Impact of the Pandemic
With the world reeling under the impact of COVID-19, it has negatively influenced students too. According to a survey conducted in April 2020 by CAMH (Centre for Addiction and Mental Health) Ontario, mental health challenges faced by students rose sharply. This was due to the pandemic.
The survey was completed by over 600 young people from across Ontario ages 14–27. It also included youth who had sought mental health services in the past. At the time of the survey in April, 39 per cent of the youth from the community reported significant problems with mood and anxiety. For youth who had previously sought mental health support, the figure jumped to 68 per cent.
These figures reveal how the pandemic influenced students across the globe. For young adults, university closures, distance from family and friends, and income loss have all caused mental strain.
Unique Mental Health Challenges Faced by Students
It can be said that studying abroad offers so many opportunities to students. The cultural experiences alone are life-changing for so many. However, attending university, living away from family and friends, especially for international students, is not easy. They end up far away from their home, culture, and communicating in a different language can create additional stresses. Plus academic pressure, taking on new adult-like responsibilities, such as having to worry about finances, cooking, and doing laundry, further adds to the situation. Hence, it is not surprising that college and university students experience their own unique challenges with mental health.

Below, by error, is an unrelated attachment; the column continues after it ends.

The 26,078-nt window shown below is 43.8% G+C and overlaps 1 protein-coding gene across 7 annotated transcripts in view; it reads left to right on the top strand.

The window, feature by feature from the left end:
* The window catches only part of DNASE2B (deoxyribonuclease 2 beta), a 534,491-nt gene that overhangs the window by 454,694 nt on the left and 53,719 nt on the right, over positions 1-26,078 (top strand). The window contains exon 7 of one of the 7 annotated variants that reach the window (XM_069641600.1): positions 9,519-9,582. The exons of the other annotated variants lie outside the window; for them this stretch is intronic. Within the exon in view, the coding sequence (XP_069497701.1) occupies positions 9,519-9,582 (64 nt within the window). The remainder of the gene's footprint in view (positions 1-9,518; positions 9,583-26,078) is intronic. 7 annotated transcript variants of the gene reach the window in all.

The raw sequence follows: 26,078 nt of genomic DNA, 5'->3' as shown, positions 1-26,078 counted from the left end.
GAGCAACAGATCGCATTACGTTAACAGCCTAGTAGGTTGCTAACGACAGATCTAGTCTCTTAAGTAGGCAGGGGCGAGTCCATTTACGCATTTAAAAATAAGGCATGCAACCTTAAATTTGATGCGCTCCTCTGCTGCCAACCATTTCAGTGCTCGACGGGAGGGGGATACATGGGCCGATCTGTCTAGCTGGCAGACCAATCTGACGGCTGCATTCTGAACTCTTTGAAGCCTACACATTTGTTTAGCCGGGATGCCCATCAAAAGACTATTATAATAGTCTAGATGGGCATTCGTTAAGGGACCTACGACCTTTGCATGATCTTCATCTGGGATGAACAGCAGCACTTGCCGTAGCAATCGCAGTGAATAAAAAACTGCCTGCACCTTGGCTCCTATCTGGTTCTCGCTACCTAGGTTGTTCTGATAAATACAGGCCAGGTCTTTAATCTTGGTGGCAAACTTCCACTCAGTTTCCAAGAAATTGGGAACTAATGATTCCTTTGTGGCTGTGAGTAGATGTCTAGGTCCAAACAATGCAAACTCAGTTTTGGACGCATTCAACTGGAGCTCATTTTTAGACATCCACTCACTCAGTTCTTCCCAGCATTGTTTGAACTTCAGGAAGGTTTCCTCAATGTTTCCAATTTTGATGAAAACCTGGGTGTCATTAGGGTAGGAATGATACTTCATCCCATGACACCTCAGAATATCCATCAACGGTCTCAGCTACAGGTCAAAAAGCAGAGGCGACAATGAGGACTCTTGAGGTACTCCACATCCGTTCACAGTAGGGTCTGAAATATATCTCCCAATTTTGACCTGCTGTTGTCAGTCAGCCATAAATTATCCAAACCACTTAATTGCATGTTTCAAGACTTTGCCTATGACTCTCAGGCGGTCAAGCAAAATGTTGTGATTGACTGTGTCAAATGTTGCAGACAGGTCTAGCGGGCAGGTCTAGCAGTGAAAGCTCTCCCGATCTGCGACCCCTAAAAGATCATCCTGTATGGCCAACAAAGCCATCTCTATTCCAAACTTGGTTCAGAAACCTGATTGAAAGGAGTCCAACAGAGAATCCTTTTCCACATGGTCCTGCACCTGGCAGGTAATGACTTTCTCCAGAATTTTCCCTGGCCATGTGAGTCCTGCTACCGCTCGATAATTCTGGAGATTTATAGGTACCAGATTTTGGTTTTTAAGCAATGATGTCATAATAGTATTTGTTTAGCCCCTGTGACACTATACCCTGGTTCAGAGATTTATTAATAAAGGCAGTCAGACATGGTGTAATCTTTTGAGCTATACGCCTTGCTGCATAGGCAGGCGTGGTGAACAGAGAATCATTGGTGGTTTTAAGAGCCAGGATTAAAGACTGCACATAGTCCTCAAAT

Mental Health Tips for University and College Students
Here are five tips for students that can help improve their mental health while studying abroad.
1. Stay Calm and Grounded
Many people with anxiety find it difficult to stop their mind from racing or spiralling into anxious thoughts. Try doing some helpful grounding mental exercises to practice turning your mind away from stressful thoughts.
Some students may also find that meditation is a helpful way to control their thoughts. Apps like Calm and Headspace are commonly recommended tools by mental health professionals.
2. Stay Physically Active
The best way to manage stress is to simply burn some calories. You can choose Yoga or go on a peaceful trail hike. Or, simply go for a jog around campus because moving your body is a proven way to boost your mood.
According to a study conducted in May 2020 https://doi.org/10.3389/fpsyg.2020.00509 in Germany, university students who engaged in short-term aerobic exercise experienced improvements in their stress levels and mental health.
3. Be Kind to Yourself
You’ve worked hard to get to where you are today. So, smile, hold your head high and be proud of yourself. Be gentle with yourself too, and try to avoid self-criticism. Self-compassion means that you accept your imperfections and avoid self-critical or blaming thoughts.
4. Stay Socially Connected
Social connection is a valuable way to improve your mental health and general well-being. While international students are living away from home, it is very important to make new friends. You can choose to connect through FaceTime or Zoom or WhatsApp. You may even try writing old-fashioned letters back home. But at all times, connect with local students for your mental well-being.
5. Ask For Help
In case you are not able to cope with mental health issues, seek medical help. Reaching out for help is crucial when you’re struggling with your mental health. If you are experiencing symptoms of anxiety, depression, or any other mental health disorder, contact your university counsellor. Sharing your struggles with someone who is trained to support you is an important step towards healing.